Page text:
Your guide to a land based trip to the Galapagos Islands

For nature lovers there is no better destination to travel than the Galapagos Islands. It is the paradise with incredible wildlife that Charles Darwin put on the map where you can see endemic species of great curiosity. There are two options for visiting – a cruise or land based. There are pros and cons to both. When thinking about a cruise one benefit is you have the ability to access more of the archipelago. In the Galapagos there are 13 large islands, 6 small, and over 40 tiny ones. A con is that you don’t get to pick where you go, who you are with, and you have to pay a whole lot more. I chose a land based trip for freedom and frugality. While I could only visit certain islands, it was on my time and dime. If you’re an independent person who wants to experience the Galapagos at their own pace, here are some important tips to get you started:

Getting in

You’ll have to fly to mainland Ecuador and spend the night – it’s just the way the flights work out. Options are Quito or Guayaquil. Know that ALL flights from Quito stop in Guayaquil, but you may not need to leave the plane while other passengers come on and off to their destination.

Before heading to the Galapagos (Santa Cruz and San Cristobal have airports) you will need to acquire a Transit Card for $20 in the airport. When you arrive in the Galapagos you are required to purchase a $100 national parks pass. Keep your ticket stubs or you will be charged a small fee when leaving the islands.

Where to go

Santa Cruz

From the airport to get to the main town of Puerto Ayora it is a bit of a journey. As long as you know the steps to take, it is very easy to follow the crowds. First find the free airport bus, which takes you to the canal. Next, hop on the water taxi ($1 to get across) for a brief cruise. Last, find the $2 bus to the city (or take a taxi for a much higher price).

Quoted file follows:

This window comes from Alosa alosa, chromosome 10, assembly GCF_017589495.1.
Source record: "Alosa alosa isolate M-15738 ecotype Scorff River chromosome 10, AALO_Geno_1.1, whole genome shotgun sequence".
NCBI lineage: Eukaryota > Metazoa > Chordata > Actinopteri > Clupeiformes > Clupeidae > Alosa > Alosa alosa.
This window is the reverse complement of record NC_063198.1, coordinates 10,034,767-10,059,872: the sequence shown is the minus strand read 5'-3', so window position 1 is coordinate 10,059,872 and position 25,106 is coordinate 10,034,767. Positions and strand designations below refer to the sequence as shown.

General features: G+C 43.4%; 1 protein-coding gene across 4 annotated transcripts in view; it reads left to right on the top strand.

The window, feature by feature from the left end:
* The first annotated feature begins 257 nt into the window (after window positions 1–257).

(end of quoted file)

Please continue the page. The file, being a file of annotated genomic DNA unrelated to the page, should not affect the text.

This island is the most populous and allows the most freedom to have adventures on your own, without a tour – many activities are free. There are options to join tours for places you can’t get to alone, with plenty of outfitters on all of the main roads. Here you’ll find the best food on the islands and the place to grab all your souvenirs for everyone back home.

Note that to get to the main beach it is a 1.5 mile hike one way (worth it), unlike the other islands which have the beach right beside town.

San Cristobal

From the airport it is a short taxi ride to the main city of Puerto Baquerizo Moreno. It is a bit smaller and more posh than the city on Santa Cruz. This island has the biggest population of Galapagos sea lions we encountered, they seemed to have taken over!


When you arrive on the island you must pay a $10 fee to enter. The pier is a 10 minute walk on the road or a 2 minute taxi ride from the main town of Puerto Villamil. It is the biggest island and by far the most laid back of the three we stayed on. Sunsets are glorious. It is down right sleepy, in a wonderful way that rejuvenates you completely.

How long to stay

Forever? Just kidding. I believe that 3 days on each island was perfect to get to know them very well. You can decide to take one or two day tours, visit the highlands, and enjoy the beaches.


On Island